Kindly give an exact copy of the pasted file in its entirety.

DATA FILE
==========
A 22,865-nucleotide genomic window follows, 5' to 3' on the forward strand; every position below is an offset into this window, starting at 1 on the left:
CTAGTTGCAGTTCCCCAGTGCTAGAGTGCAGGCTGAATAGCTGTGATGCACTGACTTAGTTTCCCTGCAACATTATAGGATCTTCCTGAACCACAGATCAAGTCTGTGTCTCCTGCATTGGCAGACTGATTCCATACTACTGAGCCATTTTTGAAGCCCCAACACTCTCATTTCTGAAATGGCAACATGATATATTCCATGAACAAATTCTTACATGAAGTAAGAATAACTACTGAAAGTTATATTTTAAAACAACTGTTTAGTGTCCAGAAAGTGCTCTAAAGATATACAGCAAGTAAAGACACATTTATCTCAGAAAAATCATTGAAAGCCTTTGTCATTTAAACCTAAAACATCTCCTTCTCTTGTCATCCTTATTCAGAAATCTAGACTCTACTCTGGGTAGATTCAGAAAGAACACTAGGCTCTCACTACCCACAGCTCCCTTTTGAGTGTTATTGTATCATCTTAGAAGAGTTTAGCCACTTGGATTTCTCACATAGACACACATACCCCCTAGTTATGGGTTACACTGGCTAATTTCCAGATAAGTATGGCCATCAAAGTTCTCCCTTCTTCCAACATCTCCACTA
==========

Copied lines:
A 22,865-nucleotide genomic window follows, 5' to 3' on the forward strand; every position below is an offset into this window, starting at 1 on the left:
CTAGTTGCAGTTCCCCAGTGCTAGAGTGCAGGCTGAATAGCTGTGATGCACTGACTTAGTTTCCCTGCAACATTATAGGATCTTCCTGAACCACAGATCAAGTCTGTGTCTCCTGCATTGGCAGACTGATTCCATACTACTGAGCCATTTTTGAAGCCCCAACACTCTCATTTCTGAAATGGCAACATGATATATTCCATGAACAAATTCTTACATGAAGTAAGAATAACTACTGAAAGTTATATTTTAAAACAACTGTTTAGTGTCCAGAAAGTGCTCTAAAGATATACAGCAAGTAAAGACACATTTATCTCAGAAAAATCATTGAAAGCCTTTGTCATTTAAACCTAAAACATCTCCTTCTCTTGTCATCCTTATTCAGAAATCTAGACTCTACTCTGGGTAGATTCAGAAAGAACACTAGGCTCTCACTACCCACAGCTCCCTTTTGAGTGTTATTGTATCATCTTAGAAGAGTTTAGCCACTTGGATTTCTCACATAGACACACATACCCCCTAGTTATGGGTTACACTGGCTAATTTCCAGATAAGTATGGCCATCAAAGTTCTCCCTTCTTCCAACATCTCCACTA